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WRDSB, community groups express concern over planned nationwide protests over gender policies

Children raise their hand in a classroom. (Narongchai Hlawprasert/Adobe Stock Photo/CNN) Children raise their hand in a classroom. (Narongchai Hlawprasert/Adobe Stock Photo/CNN)
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The Waterloo Region District School Board (WRDSB) says they are concerned about protests planned coast-to-coast on Wednesday Sept. 20 that question policies surrounding gender and LGBTQ2S+ issues in Ontario schools.

The 1 Million March 4 Children is a nationwide rally scheduled for Wednesday, with participants advocating for the elimination of what they call “the sexual orientation and gender identity curriculum, pronouns, gender ideology and mixed bathrooms” in schools.

The rally is hosted by a group called Hands Off Our Kids.

“Together, we stand united to safeguard the well-being and innocence of our children,” reads the website for the march.

Rallies are planned from 9 a.m. to 11 a.m. at Kitchener City Hall and Guelph City Hall.

The school board said it has protocols in place including working with Waterloo regional police ahead of the protest/protests.

“As always, the safety of students and staff is always a priority,” said Estefanía Brandenstein, a communications officer with the WRDSB in an email to CTV News.

WRDSB REACTS

On Tuesday afternoon, the WRDSB posted a statement on their website saying they’re aware of the planned protests. The school board said the protests may cause harm to members of the 2SLGBTQIA+and Muslim communities.

“Unfortunately, underlying some of the motivations behind these demonstrations are hate and inaccuracies about what is happening in schools. We continue to focus on creating inclusive, safe spaces, and ensuring the well-being of all students and staff… especially those most marginalized,” the school board said.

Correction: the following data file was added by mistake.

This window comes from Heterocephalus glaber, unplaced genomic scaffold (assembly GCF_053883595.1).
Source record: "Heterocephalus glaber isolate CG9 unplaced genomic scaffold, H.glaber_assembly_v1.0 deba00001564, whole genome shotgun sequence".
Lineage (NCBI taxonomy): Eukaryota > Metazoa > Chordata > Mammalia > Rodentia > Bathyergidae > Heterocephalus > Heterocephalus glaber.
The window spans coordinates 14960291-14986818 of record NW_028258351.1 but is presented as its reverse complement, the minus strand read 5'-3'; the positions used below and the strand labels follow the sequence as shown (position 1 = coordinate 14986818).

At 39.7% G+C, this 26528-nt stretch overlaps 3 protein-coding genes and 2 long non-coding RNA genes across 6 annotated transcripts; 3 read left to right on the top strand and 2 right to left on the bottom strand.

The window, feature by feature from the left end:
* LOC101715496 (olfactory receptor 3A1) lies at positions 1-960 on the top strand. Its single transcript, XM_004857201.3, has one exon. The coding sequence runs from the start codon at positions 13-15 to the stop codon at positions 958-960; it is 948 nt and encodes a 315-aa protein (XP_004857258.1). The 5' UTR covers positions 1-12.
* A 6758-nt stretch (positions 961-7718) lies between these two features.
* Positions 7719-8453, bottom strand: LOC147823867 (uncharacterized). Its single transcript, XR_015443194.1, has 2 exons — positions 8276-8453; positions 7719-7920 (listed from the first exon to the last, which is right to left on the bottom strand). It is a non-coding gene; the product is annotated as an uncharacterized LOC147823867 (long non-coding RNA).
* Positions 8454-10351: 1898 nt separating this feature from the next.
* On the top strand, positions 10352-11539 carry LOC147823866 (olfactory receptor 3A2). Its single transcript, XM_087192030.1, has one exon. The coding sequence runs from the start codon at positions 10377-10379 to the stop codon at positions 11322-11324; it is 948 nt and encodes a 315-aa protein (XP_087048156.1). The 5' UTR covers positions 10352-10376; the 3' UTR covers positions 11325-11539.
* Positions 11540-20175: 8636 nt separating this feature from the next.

The school board said they are committed to upholding the human rights of all they serve and are committed to creating and maintaining identity-affirming learning and working environments.

“All identities and abilities are honoured at the WRDSB,” said the school board. “As a secular, public education system, we do not teach children what to believe. However, we do teach that there are many ways that people define and express their identities. All are worthy of respect.”

The school board also said the impact the protests may have on 2SLGBTQIA+ students, staff and families is “worrying.”

“This concern is further amplified, as this population of students is at higher risk of suffering depression and have higher rates of suicide,” WRDSB said.

The public school board also expressed concern about the protests increasing acts of hate in the region.

COUNTER PROTEST PLANNED

The group Ground Up Waterloo Region will be hosting a counter protest, dubbed the Queer Youth Defence, on Wednesday at 9 a.m. at Kitchener City Hall.

“A hate group ‘Hands Off Our Kids’ is using anti-queer rhetoric to take away the rights of youth in determining their own identities. We are denying them a space to spew their bigotry and queerphobia, and protecting the rights of youth to safety and privacy,” said a post on social media.

Several other groups expressed their support for the counter protest, including the Sexual Assault Support Centre of WR, Sanguen Outreach and the Elementary Teachers’ Federation of Ontario (ETFO).

“Any actions or events that seek to undermine the rights and dignity of the 2SLGBTQ+ community must be denounced,” said a social media post from ETFO.

CITY COMMENTS

The City of Kitchener said they are also aware of the protest and counter protest on Wednesday.

“While the city recognizes people’s Charter-protected right to organize and protest in public spaces, Kitchener City Council stands by our 2SLGBTQIA+ community members, especially queer youth who may be strongly impacted by these demonstrations,” said Kitchener Mayor Berry Vrbanovic in a statement to CTV News.

The mayor said he believes all residents have the right to live in safety, be true to themselves and live free of harassment and hate.

“No member of our community should ever feel targeted because of their gender identity or sexual orientation, race, religion, nationality, age or background,” he said.

The city said bylaw and police will be present during the demonstrations to ensure a safe environment for all.

 

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